“Classrooms are meant to be sacred spaces for our children to learn and grow, where fear and violence have absolutely no place and will not be tolerated,” he said.
There isn’t uniform agreement, though, at CalSTRS that divestment works.
Christopher Ailman, chief investment officer of CalSTRS, said at the Milken Institute Global Conference in Beverly Hills this month that divesting ends any influence an investor might have.
“Divestment hasn’t made the world a better place,” he said.
Also attending the conference was Vicki Fuller, chief investment officer of the New York State Common Retirement Fund — the third largest public pension plan in the nation — who had the same take.
“If we divest, we don’t have a place at the table and we don’t change behavior,” Fuller said. “We do need our companies to be thinking long term about how they are going to be able to continue to generate their earnings.”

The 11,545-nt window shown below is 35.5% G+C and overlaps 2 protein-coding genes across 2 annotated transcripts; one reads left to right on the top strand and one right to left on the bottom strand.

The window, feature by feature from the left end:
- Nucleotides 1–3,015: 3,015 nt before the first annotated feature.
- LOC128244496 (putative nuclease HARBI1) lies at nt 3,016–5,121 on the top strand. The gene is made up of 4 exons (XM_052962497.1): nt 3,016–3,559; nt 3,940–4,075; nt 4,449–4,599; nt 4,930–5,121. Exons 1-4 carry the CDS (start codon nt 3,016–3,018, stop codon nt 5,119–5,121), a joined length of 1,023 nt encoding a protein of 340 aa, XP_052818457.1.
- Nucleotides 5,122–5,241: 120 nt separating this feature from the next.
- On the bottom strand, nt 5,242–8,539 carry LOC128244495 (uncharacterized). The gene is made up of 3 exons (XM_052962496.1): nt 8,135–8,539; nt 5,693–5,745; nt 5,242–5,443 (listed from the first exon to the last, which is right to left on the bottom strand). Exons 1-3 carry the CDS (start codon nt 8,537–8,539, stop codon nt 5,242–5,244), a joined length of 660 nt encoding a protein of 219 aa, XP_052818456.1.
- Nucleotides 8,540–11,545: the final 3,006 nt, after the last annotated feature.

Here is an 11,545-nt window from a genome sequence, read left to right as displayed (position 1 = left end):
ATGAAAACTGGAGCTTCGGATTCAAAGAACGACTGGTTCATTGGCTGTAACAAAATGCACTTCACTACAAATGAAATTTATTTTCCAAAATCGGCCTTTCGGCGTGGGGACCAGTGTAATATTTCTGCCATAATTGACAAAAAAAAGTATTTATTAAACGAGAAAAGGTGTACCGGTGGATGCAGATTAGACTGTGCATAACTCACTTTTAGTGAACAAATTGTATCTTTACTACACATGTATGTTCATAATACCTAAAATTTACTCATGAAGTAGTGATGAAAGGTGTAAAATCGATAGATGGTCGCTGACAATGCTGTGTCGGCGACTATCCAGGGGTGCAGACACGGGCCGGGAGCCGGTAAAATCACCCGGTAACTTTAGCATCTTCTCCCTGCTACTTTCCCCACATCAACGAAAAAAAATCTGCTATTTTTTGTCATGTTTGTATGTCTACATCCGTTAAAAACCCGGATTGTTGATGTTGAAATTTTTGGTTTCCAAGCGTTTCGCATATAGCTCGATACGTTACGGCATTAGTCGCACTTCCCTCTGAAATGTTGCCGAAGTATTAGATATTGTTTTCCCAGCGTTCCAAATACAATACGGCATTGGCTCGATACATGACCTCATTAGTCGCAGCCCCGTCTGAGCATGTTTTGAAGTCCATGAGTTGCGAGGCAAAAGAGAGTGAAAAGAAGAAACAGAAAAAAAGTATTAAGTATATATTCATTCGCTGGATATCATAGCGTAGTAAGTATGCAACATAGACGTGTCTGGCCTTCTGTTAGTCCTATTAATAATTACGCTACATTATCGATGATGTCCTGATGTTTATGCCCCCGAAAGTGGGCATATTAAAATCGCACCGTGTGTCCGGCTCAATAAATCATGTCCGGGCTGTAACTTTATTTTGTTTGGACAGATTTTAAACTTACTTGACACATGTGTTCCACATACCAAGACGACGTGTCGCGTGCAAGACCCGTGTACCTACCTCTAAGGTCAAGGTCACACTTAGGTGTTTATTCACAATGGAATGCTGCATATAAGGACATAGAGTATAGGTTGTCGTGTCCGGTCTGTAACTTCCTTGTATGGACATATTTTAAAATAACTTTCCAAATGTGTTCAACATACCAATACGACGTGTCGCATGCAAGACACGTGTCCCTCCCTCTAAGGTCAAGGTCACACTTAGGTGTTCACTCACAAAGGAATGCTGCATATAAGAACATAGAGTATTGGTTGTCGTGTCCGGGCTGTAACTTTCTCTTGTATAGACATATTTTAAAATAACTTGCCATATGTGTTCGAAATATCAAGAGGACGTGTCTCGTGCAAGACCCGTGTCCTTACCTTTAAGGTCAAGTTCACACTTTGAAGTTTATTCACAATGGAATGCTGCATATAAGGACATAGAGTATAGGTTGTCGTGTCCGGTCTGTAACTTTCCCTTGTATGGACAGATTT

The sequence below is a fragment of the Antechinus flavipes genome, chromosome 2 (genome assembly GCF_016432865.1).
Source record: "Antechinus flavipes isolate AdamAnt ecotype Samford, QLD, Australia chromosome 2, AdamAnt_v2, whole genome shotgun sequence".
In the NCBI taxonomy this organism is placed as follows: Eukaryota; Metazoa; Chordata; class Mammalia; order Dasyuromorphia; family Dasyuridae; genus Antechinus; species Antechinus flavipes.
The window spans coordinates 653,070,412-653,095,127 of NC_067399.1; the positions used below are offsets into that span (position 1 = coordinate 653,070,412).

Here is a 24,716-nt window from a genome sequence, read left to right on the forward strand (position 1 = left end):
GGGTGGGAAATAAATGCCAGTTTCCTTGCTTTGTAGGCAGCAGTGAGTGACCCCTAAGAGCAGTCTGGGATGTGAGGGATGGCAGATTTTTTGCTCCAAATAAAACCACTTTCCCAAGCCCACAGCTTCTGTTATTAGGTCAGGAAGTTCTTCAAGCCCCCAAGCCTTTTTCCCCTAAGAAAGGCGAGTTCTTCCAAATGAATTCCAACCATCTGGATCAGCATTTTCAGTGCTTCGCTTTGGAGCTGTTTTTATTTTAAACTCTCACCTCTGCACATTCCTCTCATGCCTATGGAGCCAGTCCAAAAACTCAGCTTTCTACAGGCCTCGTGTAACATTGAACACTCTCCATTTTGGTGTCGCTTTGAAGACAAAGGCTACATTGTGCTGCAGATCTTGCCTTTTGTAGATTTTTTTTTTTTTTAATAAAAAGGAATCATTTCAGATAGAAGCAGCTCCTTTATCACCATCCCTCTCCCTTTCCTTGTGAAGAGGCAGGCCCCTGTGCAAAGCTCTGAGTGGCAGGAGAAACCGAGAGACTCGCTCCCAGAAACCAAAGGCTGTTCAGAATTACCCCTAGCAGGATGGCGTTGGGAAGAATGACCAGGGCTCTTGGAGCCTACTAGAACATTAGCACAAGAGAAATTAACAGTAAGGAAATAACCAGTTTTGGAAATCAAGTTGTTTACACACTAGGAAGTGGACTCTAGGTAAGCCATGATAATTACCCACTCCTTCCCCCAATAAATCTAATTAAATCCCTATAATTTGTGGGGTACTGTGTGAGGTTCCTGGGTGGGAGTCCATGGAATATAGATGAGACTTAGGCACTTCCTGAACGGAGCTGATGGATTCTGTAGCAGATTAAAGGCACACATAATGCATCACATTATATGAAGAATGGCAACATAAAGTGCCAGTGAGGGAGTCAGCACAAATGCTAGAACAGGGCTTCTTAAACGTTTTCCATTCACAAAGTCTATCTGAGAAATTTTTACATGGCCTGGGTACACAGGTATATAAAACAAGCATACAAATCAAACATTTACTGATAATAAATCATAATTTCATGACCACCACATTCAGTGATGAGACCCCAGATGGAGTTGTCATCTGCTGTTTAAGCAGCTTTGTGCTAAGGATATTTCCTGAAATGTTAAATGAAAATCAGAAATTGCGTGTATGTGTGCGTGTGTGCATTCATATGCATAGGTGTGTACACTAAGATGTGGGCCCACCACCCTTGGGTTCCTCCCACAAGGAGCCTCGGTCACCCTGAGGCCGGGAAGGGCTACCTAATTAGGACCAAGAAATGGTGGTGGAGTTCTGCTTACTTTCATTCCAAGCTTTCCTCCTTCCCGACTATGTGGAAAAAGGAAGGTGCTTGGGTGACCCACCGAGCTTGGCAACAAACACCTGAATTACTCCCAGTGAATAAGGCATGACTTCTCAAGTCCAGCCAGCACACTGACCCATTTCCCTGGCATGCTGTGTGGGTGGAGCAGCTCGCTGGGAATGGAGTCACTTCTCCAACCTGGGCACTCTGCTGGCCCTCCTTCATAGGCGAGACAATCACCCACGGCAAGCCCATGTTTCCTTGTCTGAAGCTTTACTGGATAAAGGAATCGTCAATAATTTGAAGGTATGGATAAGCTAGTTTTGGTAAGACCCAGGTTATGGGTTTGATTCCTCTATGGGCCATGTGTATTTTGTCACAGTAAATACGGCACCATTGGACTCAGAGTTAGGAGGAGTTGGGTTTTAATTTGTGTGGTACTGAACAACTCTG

But on Wednesday, the CalSTRS panel heard emotional testimony from current and former teachers who said they have been shaken by the spread of campus gun violence.
CalSTRS has an obligation to engage corporate executives to try to make changes in business practices that reduce gun violence, Keiley said.
“I’m under no illusion that actions that we take today or into the future will end these horrific acts of murder at the hands of people who are mentally ill using assault weapons, whose only purpose is to kill other human beings,” Keiley said during the board hearing.
“But to sit back and say that we have done enough, that there’s nothing else we can do, I believe would be a breach of our fiduciary duty,” he added.
CalSTRS has taken action before in response to gun violence. After the 2012 massacre at Sandy Hook Elementary School in Connecticut, the teachers’ retirement system adopted a divestment policy for companies that manufacture firearms that are banned in the state.
Bloomberg and Times staff writer James F. Peltz contributed to this report.